The state’s new virtual charter schools earned Ds in their first year of operation for low test scores and lack of student growth.
Students’ math scores were a drag on the schools’ performance. Both schools received Fs in math and Cs in reading.
Leaders of both schools told the State Board of Education this week that they were going to try new ways to teach math.
Both schools enroll students statewide and are part of a four-year pilot program mandated by the legislature. Their approval was controversial because similar schools in other states have produced poor results. A Stanford University study last year of virtual charter schools found that students typically lost 72 days of learning in reading and 180 days of learning in math.
N.C. Virtual Academy Head of School Joel Medley said in an interview that the school should not be judged on results from one year.
“Give us four years and let us prove ourselves,” he said.
Medley, who used to run the charter school office at the state Department of Public Instruction, said the first few years of a charter’s existence are its lowest performing.
“We still have work to do to grow those kids,” he said.
N.C. Virtual Academy had a passing rate of 30 percent in math, and N.C. Connections Academy had a 36 percent math passing rate. Statewide, 54.7 percent of students in third through eighth grades passed end-of-grade tests in math, and 60.5 percent of students passed the end-of-course Math I test in high school.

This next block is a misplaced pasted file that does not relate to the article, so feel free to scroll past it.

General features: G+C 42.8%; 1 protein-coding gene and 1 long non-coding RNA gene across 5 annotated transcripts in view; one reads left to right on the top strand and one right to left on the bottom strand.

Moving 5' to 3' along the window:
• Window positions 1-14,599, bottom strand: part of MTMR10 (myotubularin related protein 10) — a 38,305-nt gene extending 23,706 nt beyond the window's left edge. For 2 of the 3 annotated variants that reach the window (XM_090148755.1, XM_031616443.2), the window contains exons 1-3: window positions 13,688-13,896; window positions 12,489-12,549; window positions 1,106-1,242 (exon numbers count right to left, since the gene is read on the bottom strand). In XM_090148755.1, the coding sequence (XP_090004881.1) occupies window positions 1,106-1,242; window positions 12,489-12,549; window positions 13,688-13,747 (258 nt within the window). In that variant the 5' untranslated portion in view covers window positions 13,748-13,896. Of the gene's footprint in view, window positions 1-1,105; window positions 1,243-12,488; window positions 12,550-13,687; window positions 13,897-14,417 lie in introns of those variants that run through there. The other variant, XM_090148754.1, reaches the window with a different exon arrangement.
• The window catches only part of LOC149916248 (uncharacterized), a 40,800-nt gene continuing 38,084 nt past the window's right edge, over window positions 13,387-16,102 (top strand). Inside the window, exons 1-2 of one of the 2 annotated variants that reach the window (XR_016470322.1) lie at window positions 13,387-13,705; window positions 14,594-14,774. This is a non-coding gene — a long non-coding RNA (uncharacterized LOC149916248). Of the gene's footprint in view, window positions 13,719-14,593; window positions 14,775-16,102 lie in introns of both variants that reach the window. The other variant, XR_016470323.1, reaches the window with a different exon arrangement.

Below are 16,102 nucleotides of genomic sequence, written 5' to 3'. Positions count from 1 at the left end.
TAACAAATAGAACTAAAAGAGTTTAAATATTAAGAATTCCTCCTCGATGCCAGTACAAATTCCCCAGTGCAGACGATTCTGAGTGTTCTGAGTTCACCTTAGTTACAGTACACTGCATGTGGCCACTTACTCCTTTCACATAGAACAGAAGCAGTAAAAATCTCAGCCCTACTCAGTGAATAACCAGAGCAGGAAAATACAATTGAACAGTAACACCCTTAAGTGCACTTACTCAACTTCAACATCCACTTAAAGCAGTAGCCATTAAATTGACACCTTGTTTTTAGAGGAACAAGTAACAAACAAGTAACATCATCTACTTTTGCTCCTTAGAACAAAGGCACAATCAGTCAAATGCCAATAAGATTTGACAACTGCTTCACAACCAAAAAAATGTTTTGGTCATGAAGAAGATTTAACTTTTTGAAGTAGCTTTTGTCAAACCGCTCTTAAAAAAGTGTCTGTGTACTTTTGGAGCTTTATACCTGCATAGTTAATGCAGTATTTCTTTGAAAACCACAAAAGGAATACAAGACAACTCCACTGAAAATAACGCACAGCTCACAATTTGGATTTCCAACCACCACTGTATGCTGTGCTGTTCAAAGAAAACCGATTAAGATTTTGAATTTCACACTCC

N.C. Virtual Academy is making several changes this year focused on improving math knowledge that includes instruction in small groups, Medley said.
N.C. Connections Academy Principal Nathan Currie told the state education board the school has developed a “math action plan.”
In an email, the school said the plan includes targeted professional development for teachers, simulated end-of grade math testing throughout the year, retesting for students who don’t pass on their first try, and guidance for learning coaches.
Virtual charter students learn from home or other locations with internet connections. The schools employ teachers for all grades who monitor and instruct students online, but learning coaches, usually parents, are crucial to guiding younger students through the work.
Board of Education Chairman Bill Cobey said he was not worried about the schools’ first-year results.
“I’ve said all along that I’m focused on the second year,” he said.
“I’m impressed with what they’ve done so far,” he said. “I look forward to much better results.”
The state can learn from virtual charters’ experiences, Cobey said. Though digital learning is not for everyone, he said, it’s becoming more the norm.
Enrollment at the schools fluctuated over the last school year. N.C. Virtual, which is a operated by the company K12, Inc., had 1,283 students enrolled as the school year ended, and N.C. Connections Academy, part of the international company Pearson Education, enrolled 1,353 at the end of the year.